Regenerating ecosystems will likely be at the foundation of any relevant agricultural transition. The emphasis is placed on increasing biodiversity, improving soil and water quality, and enabling carbon sequestration, which can help mitigate climate change. In addition, regenerative agriculture empowers farmers to use natural resources sustainably. Crop rotation, organic farming and composting are some of the sustainable agriculture practices used.

  • Organic farming

    This method uses natural substances and processes, and it’s prohibited to use synthetic pesticides, apart from exceptions (special uses) in which they are never applied directly to crops and/or soils, and genetically modified organisms (GMOs). The European Union has gone as far as creating an organic logo that certifies organic food products, that is, foods which were produced via organic production methods.

  • Crop rotation

    By growing different, rotating food species in the same space, this method facilitates pest control, reduces fertiliser consumption, and improves productivity and soil conservation.

  • Precision agriculture

    This method uses data-driven technologies such as GPS to optimise crop management and considers specific crop or soil needs. As a result, it requires less use of fertilisers, pesticides, and water.

Illustration of man and woman using precision farming techniques in an agricultural field.

European Green Deal and “From Farm to Fork” strategy: cultivating change

Strategies for the transition to more sustainable farming systems are being implemented all over Europe.

The European Commission launched the European Green Deal in 2019. This set of policies was designed to achieve climate neutrality in the European Union (EU) by 2050, in areas such as industry, energy, construction, mobility, biodiversity, pollution, agriculture and food systems. The plan is to allocate 25% of the EU’s agricultural land to organic farming by 2030.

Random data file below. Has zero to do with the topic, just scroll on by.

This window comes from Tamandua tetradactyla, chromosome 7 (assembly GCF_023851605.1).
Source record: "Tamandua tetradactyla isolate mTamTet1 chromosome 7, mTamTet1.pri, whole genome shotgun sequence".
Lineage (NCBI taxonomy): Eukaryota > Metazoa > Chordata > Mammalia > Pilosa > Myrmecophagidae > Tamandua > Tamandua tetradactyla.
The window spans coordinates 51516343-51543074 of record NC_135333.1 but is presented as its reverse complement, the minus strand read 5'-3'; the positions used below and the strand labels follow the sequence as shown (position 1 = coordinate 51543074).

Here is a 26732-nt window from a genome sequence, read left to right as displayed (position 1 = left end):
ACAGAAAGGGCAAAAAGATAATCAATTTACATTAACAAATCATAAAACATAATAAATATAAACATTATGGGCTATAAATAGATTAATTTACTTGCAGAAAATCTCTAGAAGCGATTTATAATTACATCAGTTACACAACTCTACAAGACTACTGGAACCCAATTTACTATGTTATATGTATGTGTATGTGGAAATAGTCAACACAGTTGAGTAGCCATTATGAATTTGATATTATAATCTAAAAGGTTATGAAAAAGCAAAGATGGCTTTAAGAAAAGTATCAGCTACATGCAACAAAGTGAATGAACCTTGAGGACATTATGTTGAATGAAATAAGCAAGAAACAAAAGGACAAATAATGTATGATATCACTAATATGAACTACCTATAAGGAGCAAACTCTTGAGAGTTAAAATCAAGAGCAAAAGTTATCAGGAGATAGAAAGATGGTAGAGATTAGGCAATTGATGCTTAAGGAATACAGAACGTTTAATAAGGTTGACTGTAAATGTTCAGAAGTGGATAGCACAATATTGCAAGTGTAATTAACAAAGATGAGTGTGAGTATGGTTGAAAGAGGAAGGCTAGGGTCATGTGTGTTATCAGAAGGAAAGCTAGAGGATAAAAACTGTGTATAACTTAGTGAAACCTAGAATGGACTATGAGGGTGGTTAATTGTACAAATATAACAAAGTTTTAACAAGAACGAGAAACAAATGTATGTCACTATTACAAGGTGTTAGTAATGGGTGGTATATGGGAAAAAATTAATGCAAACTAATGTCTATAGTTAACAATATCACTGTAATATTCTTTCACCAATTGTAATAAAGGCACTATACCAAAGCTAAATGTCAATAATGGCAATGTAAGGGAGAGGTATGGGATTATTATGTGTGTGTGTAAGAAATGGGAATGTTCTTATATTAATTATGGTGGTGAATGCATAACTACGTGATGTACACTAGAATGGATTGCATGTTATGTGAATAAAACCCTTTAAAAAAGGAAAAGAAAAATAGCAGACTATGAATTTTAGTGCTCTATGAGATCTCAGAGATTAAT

Several forks with fruit and vegetables.

Branded “From Farm to Fork”, the programme involves the entire food system, from food production and transport to fair economic returns for producers and farmers. The goal is to accelerate the transition from the current to a sustainable system that:

  • has a neutral or positive environmental impact;
  • can help mitigate climate change and its impacts;
  • can help reverse the loss of biodiversity;
  • can ensure food safety, adequate nutrition, and public health;
  • can preserve the affordability of these foods, while generating competitiveness in the EU and promoting fair trade.

Some of the goals proposed by the program, until 2030, are:

  • To establish 25% of all EU agriculture as organic farming;
  • To reduce pesticide use by 50% and fertiliser use by 20%;
  • To reduce food waste by 50%.

It is measures like these that allow for a gradual transition to agricultural processes rooted in sustainability. At home, in our daily choices, we can also make a difference, such as including locally-sourced and organic products in your shopping bag, or choosing seasonal fruits and vegetables. Find out how our eating habits impact the planet.